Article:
Christian Schmitz is Professor of Sales Management at the University of Bochum. Christian’s research interests center on sales management, personal selling, and business-to-business marketing. He has published in leading journals including the Journal of Marketing, Journal of the Academy of Marketing Science, International Journal of Research in Marketing, and Journal of Service Research. Christian has been awarded with several national and international research awards. Christian is a distinguished teacher for executives and has received highly prestigious awards for his teaching.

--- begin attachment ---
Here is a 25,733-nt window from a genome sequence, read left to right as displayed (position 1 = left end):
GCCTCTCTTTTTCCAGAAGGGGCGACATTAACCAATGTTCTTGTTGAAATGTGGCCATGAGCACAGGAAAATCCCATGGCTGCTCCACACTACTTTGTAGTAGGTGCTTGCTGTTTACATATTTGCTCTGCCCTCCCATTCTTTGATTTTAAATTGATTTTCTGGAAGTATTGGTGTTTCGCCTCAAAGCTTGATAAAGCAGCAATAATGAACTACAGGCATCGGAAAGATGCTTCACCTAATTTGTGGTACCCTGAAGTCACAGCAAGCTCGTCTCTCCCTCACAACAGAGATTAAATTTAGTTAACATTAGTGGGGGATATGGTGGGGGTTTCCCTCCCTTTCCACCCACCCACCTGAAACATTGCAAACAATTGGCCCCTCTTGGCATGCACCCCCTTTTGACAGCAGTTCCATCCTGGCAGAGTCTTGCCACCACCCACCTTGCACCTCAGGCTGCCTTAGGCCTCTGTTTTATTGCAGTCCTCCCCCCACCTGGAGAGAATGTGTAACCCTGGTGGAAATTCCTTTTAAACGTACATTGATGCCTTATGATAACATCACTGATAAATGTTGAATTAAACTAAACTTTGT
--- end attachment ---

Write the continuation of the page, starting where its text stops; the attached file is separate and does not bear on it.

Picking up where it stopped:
Jan Wieseke is Professor of Sales Management at the University of Bochum and visiting Professor at ESMT Berlin and at Loughborough University. Jan’s research interests include compensation and incentivisation systems for salespeople and managers, the impact of new business models on sales management, the identification of key success factors of sales management, KPI systems for managing the sales profit chain, and customer retention management. Jan has published in leading journals including the Journal of Marketing Research, Journal of Marketing, Journal of Applied Psychology and Journal of the Academy of Marketing Science. Jan is member of the Editorial Review Board of the Journal of Marketing, Journal of Service Research, Journal of Retailing, Journal of Personal Selling & Sales Management, Journal of Organizational Behavior, and British Journal of Management and serves as ad-hoc reviewer for multiple journals including the Journal of Marketing Research and the Journal of the Academy of Marketing Science.